The opponent must not be able to recognize when we inhale and when we exhale. We achieve this by breathing with the diaphragm and we do not raise the shoulders while breathing. In particular we must mask when we are out of breath.
    • 2020, Lisa Morgan, Mary Donahue, Living with PTSD on the Autism Spectrum: Insightful Analysis with Practical Applications, Jessica Kingsley Publishers (→ISBN), page 118:
      Many autistic people have language and cognitive skills; [and] they mask their autism, cover up social discomfort, and work hard to be someone they are not, so people often see them as “fitting in” just fine.
  3. (transitive, military) To conceal; also, to intervene in the line of.
  4. (transitive, military) To cover or keep in check.
  5. (intransitive) To take part as a masker in a masquerade.
    • 1641, George Cavendish, Thomas Wolsey, Late Cardinall, his Lyffe and Deathe
      noble Gentilmen / who daunced & masked wt thes fayer ladyes & gentillwomen
  6. (intransitive) To wear a mask; to be disguised in any way.
  7. (intransitive) To conceal or disguise one’s autism.
    • 2018, Sally Cat, PDA by PDAers: From Anxiety to Avoidance and Masking to Meltdowns, Jessica Kingsley Publishers (→ISBN), page 86:
      Masking is exhausting and some autistics require copious amounts of time afterwards to recover from hiding who they are and pretending to be someone they aren’t. Even when autistics mask they don’t always pass fully as an NT person.
    • 2021, Yenn Purkis, Wenn B. Lawson, The Autistic Trans Guide to Life, Jessica Kingsley Publishers (→ISBN), page 132:
      So, masking seems to be a very poor explanation for the difference in gender diagnosis of autism. In particular, masking requires theory of mind. How can autistic people successfully mask if they struggle with this ability?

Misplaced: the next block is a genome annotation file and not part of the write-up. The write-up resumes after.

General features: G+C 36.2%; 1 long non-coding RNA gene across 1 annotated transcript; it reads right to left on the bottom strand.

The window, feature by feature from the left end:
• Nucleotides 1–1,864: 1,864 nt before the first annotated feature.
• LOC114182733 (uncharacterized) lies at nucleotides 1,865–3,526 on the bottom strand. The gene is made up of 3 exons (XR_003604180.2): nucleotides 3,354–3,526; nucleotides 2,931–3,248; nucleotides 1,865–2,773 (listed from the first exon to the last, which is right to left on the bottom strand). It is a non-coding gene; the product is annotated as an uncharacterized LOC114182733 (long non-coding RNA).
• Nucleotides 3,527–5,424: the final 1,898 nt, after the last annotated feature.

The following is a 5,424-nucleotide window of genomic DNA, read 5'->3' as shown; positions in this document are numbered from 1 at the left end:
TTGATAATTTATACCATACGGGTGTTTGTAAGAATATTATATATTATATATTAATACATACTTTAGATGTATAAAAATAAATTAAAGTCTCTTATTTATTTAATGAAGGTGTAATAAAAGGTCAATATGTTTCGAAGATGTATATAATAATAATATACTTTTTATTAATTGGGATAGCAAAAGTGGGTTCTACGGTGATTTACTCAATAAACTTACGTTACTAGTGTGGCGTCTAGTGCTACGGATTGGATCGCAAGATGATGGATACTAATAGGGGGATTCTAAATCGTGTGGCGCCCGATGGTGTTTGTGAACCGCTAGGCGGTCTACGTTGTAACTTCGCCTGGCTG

8. (transitive) to cover or shield a part of a design or picture in order to prevent reproduction or to safeguard the surface from the colors used when working with an air brush or painting
  9. (transitive, computing) To set or unset (certain bits, or binary digits, within a value) by means of a bitmask.
    • 1993, Richard E. Haskell, Introduction to computer engineering (page 287)
      That is, the lower nibble (the 4 bits 1010 = A) has been masked to zero. This is because ANDing anything with a zero produces a zero, while ANDing any bit with a 1 leaves the bit unchanged []
  10. (transitive, computing) To disable (an interrupt, etc.) by setting or unsetting the associated bit.

Derived terms

  • maskable
  • masked
  • unmask

Related terms

  • mascara
Translations

Etymology 2

From Middle English maske, from Old English max, masċ (net), from Proto-West Germanic *maskā (mesh, netting, mask). Doublet of mesh and mask above.

Noun

mask (plural masks)

  1. mesh
  2. (Britain dialectal, Scotland) The mesh of a net; a net; net-bag.

Etymology 3

From Middle English *mask, masch, from Old English māx, māsc (mash). Doublet of mash.

Noun

mask (plural masks)

  1. (Britain dialectal) Mash.

Verb

mask (third-person singular simple present masks, present participle masking, simple past and past participle masked)

  1. (transitive, Britain dialectal) To mash.
  2. (transitive, Britain dialectal) (brewing) To mix malt with hot water to yield wort.
  3. (transitive, Scotland dialectal) To be infused or steeped.
  4. (Britain dialectal, Scotland) To prepare tea in a teapot; alternative to brew.

Etymology 4

From Middle English masken, short for *maskeren, malskren (to bewilder; be confused, wander). More at masker.

Verb

mask (third-person singular simple present masks, present participle masking, simple past and past participle masked)

  1. (transitive, Britain dialectal) To bewilder; confuse.

References

Anagrams

  • KAMs, ma’ks, maks

Swedish

Etymology 1

From Old Swedish maþker, from Old Norse maðkr. Cognate with English mawk, Danish maddike and Finnish matikka.

Pronunciation

Noun

mask c

  1. worm
Declension
Derived terms
  • daggmask

Etymology 2

Borrowed from French masque.

Pronunciation

Noun

mask c

  1. mask; a cover designed to disguise or protect the face
Declension
Derived terms
  • maskera
  • maskerad
  • maskering

Anagrams

  • kams, skam, smak